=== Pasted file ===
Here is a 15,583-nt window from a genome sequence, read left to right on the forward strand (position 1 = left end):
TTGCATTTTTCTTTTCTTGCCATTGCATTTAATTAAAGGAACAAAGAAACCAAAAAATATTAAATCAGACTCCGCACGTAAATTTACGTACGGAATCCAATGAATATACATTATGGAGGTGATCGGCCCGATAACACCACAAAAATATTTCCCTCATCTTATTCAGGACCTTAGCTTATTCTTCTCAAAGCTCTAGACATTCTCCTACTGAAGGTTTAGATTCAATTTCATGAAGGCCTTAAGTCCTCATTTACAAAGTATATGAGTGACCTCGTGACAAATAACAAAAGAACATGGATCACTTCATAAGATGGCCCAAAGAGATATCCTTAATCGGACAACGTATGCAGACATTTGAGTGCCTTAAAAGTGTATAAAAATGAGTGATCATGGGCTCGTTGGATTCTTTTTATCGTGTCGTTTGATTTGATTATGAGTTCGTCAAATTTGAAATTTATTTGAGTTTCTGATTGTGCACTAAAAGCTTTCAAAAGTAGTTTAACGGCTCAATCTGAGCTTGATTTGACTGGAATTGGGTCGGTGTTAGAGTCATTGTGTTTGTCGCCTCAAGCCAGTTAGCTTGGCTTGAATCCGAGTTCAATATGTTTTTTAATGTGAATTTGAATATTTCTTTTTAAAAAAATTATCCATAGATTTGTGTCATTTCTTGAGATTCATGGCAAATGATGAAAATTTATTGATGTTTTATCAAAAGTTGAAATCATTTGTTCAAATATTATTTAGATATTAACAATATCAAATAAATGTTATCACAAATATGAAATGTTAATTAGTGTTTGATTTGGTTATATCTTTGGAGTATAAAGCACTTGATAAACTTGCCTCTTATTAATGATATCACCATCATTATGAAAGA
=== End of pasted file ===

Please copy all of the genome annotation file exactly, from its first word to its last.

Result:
Here is a 15,583-nt window from a genome sequence, read left to right on the forward strand (position 1 = left end):
TTGCATTTTTCTTTTCTTGCCATTGCATTTAATTAAAGGAACAAAGAAACCAAAAAATATTAAATCAGACTCCGCACGTAAATTTACGTACGGAATCCAATGAATATACATTATGGAGGTGATCGGCCCGATAACACCACAAAAATATTTCCCTCATCTTATTCAGGACCTTAGCTTATTCTTCTCAAAGCTCTAGACATTCTCCTACTGAAGGTTTAGATTCAATTTCATGAAGGCCTTAAGTCCTCATTTACAAAGTATATGAGTGACCTCGTGACAAATAACAAAAGAACATGGATCACTTCATAAGATGGCCCAAAGAGATATCCTTAATCGGACAACGTATGCAGACATTTGAGTGCCTTAAAAGTGTATAAAAATGAGTGATCATGGGCTCGTTGGATTCTTTTTATCGTGTCGTTTGATTTGATTATGAGTTCGTCAAATTTGAAATTTATTTGAGTTTCTGATTGTGCACTAAAAGCTTTCAAAAGTAGTTTAACGGCTCAATCTGAGCTTGATTTGACTGGAATTGGGTCGGTGTTAGAGTCATTGTGTTTGTCGCCTCAAGCCAGTTAGCTTGGCTTGAATCCGAGTTCAATATGTTTTTTAATGTGAATTTGAATATTTCTTTTTAAAAAAATTATCCATAGATTTGTGTCATTTCTTGAGATTCATGGCAAATGATGAAAATTTATTGATGTTTTATCAAAAGTTGAAATCATTTGTTCAAATATTATTTAGATATTAACAATATCAAATAAATGTTATCACAAATATGAAATGTTAATTAGTGTTTGATTTGGTTATATCTTTGGAGTATAAAGCACTTGATAAACTTGCCTCTTATTAATGATATCACCATCATTATGAAAGA